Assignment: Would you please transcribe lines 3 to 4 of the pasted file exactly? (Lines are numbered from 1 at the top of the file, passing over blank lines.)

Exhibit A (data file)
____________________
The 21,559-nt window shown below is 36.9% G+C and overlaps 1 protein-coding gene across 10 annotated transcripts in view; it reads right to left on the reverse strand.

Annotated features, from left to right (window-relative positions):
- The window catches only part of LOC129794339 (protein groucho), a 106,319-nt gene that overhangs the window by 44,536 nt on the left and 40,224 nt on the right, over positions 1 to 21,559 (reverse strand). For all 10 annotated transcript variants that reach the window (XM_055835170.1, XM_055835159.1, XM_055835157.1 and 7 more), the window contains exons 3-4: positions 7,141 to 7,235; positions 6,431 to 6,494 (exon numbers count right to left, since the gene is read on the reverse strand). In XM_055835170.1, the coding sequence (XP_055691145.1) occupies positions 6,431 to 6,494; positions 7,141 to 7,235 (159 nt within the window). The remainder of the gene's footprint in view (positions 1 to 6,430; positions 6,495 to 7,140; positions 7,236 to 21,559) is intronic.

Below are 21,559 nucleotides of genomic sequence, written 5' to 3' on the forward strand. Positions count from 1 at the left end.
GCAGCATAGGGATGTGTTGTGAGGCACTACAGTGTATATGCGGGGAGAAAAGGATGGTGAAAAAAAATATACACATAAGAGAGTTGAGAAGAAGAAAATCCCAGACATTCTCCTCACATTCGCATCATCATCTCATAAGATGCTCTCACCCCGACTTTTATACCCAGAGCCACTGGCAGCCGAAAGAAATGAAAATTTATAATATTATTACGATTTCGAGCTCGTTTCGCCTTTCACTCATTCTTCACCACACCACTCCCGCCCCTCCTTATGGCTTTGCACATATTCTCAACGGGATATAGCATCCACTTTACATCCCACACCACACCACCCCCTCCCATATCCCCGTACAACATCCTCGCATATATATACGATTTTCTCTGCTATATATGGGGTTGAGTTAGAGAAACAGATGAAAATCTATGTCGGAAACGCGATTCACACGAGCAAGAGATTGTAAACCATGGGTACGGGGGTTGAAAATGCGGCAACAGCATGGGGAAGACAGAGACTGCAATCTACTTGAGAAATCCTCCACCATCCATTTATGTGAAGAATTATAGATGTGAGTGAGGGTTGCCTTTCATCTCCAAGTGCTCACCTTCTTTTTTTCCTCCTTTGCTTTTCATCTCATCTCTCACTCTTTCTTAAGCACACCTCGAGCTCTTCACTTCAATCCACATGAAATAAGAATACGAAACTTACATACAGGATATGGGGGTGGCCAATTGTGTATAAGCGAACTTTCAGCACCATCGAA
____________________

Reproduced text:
- The window catches only part of LOC129794339 (protein groucho), a 106,319-nt gene that overhangs the window by 44,536 nt on the left and 40,224 nt on the right, over positions 1 to 21,559 (reverse strand). For all 10 annotated transcript variants that reach the window (XM_055835170.1, XM_055835159.1, XM_055835157.1 and 7 more), the window contains exons 3-4: positions 7,141 to 7,235; positions 6,431 to 6,494 (exon numbers count right to left, since the gene is read on the reverse strand). In XM_055835170.1, the coding sequence (XP_055691145.1) occupies positions 6,431 to 6,494; positions 7,141 to 7,235 (159 nt within the window). The remainder of the gene's footprint in view (positions 1 to 6,430; positions 6,495 to 7,140; positions 7,236 to 21,559) is intronic.

Below are 21,559 nucleotides of genomic sequence, written 5' to 3' on the forward strand. Positions count from 1 at the left end.